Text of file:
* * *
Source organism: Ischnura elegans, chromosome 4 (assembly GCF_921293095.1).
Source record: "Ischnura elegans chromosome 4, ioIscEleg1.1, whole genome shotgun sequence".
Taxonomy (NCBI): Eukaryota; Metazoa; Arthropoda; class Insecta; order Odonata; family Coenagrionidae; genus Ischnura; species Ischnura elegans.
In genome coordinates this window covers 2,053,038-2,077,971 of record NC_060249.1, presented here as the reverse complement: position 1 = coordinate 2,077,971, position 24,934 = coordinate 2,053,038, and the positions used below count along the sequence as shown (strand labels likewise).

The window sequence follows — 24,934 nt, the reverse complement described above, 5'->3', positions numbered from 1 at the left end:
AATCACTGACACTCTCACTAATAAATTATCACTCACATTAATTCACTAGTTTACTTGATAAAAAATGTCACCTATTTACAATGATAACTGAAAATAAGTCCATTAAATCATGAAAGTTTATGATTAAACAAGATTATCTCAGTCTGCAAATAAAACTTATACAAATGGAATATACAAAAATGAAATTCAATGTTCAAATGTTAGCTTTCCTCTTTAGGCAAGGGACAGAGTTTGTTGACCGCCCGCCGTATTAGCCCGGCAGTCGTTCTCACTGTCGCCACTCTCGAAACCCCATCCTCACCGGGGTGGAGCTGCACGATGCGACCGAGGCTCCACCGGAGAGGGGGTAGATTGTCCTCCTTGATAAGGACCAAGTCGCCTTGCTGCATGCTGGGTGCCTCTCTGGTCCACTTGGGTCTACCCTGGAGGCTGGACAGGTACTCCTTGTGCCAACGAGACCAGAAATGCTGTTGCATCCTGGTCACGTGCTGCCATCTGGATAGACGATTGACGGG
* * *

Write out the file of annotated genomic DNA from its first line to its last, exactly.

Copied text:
Source organism: Ischnura elegans, chromosome 4 (assembly GCF_921293095.1).
Source record: "Ischnura elegans chromosome 4, ioIscEleg1.1, whole genome shotgun sequence".
Taxonomy (NCBI): Eukaryota; Metazoa; Arthropoda; class Insecta; order Odonata; family Coenagrionidae; genus Ischnura; species Ischnura elegans.
In genome coordinates this window covers 2,053,038-2,077,971 of record NC_060249.1, presented here as the reverse complement: position 1 = coordinate 2,077,971, position 24,934 = coordinate 2,053,038, and the positions used below count along the sequence as shown (strand labels likewise).

The window sequence follows — 24,934 nt, the reverse complement described above, 5'->3', positions numbered from 1 at the left end:
AATCACTGACACTCTCACTAATAAATTATCACTCACATTAATTCACTAGTTTACTTGATAAAAAATGTCACCTATTTACAATGATAACTGAAAATAAGTCCATTAAATCATGAAAGTTTATGATTAAACAAGATTATCTCAGTCTGCAAATAAAACTTATACAAATGGAATATACAAAAATGAAATTCAATGTTCAAATGTTAGCTTTCCTCTTTAGGCAAGGGACAGAGTTTGTTGACCGCCCGCCGTATTAGCCCGGCAGTCGTTCTCACTGTCGCCACTCTCGAAACCCCATCCTCACCGGGGTGGAGCTGCACGATGCGACCGAGGCTCCACCGGAGAGGGGGTAGATTGTCCTCCTTGATAAGGACCAAGTCGCCTTGCTGCATGCTGGGTGCCTCTCTGGTCCACTTGGGTCTACCCTGGAGGCTGGACAGGTACTCCTTGTGCCAACGAGACCAGAAATGCTGTTGCATCCTGGTCACGTGCTGCCATCTGGATAGACGATTGACGGG